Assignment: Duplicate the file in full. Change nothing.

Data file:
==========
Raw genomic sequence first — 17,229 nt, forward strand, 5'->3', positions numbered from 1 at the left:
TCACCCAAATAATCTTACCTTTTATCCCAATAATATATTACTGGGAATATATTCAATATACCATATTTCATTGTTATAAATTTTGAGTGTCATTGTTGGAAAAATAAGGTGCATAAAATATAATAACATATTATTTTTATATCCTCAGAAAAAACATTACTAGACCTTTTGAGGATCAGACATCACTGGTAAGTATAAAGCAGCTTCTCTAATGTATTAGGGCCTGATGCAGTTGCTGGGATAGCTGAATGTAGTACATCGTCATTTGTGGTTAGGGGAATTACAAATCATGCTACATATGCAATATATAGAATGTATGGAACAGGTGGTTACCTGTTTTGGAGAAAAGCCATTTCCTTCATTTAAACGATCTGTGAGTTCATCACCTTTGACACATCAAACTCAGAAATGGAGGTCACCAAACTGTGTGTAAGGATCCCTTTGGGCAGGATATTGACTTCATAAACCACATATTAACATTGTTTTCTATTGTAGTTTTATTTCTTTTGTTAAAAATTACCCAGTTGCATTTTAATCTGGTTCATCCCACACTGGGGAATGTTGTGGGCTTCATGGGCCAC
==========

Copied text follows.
Raw genomic sequence first — 17,229 nt, forward strand, 5'->3', positions numbered from 1 at the left:
TCACCCAAATAATCTTACCTTTTATCCCAATAATATATTACTGGGAATATATTCAATATACCATATTTCATTGTTATAAATTTTGAGTGTCATTGTTGGAAAAATAAGGTGCATAAAATATAATAACATATTATTTTTATATCCTCAGAAAAAACATTACTAGACCTTTTGAGGATCAGACATCACTGGTAAGTATAAAGCAGCTTCTCTAATGTATTAGGGCCTGATGCAGTTGCTGGGATAGCTGAATGTAGTACATCGTCATTTGTGGTTAGGGGAATTACAAATCATGCTACATATGCAATATATAGAATGTATGGAACAGGTGGTTACCTGTTTTGGAGAAAAGCCATTTCCTTCATTTAAACGATCTGTGAGTTCATCACCTTTGACACATCAAACTCAGAAATGGAGGTCACCAAACTGTGTGTAAGGATCCCTTTGGGCAGGATATTGACTTCATAAACCACATATTAACATTGTTTTCTATTGTAGTTTTATTTCTTTTGTTAAAAATTACCCAGTTGCATTTTAATCTGGTTCATCCCACACTGGGGAATGTTGTGGGCTTCATGGGCCAC